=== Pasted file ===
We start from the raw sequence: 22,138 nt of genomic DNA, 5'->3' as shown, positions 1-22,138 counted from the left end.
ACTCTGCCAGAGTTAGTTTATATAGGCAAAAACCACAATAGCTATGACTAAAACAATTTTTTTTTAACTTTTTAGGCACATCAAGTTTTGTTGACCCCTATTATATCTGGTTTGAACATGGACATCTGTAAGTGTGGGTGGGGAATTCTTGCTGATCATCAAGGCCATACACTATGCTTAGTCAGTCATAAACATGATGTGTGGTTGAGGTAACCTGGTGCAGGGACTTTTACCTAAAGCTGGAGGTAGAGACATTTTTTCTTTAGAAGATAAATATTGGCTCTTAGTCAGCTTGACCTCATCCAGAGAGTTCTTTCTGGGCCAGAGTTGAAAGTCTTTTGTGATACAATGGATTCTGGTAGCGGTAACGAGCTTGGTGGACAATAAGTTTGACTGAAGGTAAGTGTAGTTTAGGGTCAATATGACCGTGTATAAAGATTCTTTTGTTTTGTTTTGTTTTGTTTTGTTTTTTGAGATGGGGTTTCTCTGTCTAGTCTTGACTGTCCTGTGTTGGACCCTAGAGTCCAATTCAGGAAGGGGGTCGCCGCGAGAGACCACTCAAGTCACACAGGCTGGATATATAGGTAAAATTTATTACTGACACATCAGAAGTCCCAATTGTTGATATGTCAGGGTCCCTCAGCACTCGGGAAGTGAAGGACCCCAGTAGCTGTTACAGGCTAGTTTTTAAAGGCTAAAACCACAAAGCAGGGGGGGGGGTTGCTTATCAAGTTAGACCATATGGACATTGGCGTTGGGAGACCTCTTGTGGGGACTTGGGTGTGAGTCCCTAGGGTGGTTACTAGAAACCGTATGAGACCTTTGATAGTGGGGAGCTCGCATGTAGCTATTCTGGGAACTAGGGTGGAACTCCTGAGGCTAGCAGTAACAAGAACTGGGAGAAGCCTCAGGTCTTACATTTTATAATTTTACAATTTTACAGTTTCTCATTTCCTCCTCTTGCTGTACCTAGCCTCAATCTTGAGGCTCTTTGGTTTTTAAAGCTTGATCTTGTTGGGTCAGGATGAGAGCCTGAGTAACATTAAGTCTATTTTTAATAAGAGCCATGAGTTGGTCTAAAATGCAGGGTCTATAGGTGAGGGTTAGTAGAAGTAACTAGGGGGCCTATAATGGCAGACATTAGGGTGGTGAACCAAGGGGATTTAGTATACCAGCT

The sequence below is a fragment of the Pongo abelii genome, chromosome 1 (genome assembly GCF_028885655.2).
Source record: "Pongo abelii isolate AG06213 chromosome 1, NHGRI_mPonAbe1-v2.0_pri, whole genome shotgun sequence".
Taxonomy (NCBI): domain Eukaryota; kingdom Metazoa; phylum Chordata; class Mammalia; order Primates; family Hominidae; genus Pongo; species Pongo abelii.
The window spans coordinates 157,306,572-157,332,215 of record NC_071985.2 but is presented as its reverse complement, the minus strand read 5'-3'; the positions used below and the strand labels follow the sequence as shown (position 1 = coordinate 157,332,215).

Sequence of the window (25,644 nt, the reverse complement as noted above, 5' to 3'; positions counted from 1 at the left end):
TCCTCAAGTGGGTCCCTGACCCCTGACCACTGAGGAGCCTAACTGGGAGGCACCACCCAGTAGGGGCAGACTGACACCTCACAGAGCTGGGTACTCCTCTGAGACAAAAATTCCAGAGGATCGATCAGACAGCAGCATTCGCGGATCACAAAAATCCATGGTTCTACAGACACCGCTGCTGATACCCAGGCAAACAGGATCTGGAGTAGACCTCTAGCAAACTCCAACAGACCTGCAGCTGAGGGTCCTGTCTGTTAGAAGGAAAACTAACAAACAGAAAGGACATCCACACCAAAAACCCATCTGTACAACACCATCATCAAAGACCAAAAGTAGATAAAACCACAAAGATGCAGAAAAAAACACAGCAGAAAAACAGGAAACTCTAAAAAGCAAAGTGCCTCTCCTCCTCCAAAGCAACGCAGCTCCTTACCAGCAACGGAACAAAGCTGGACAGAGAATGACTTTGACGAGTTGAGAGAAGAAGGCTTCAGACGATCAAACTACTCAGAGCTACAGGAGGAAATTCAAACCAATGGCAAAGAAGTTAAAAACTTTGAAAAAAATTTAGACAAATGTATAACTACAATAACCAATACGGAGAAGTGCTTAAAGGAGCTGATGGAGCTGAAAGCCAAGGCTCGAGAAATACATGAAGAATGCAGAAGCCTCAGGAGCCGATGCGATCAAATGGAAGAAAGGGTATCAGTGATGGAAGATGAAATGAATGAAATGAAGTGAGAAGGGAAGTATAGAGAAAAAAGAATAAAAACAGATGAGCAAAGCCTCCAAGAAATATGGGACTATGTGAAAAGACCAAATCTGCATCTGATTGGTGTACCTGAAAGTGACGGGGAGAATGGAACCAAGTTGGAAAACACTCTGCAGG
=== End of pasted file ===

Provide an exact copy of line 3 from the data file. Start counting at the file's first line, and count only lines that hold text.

The sequence below is a fragment of the Pongo abelii genome, chromosome 1 (genome assembly GCF_028885655.2).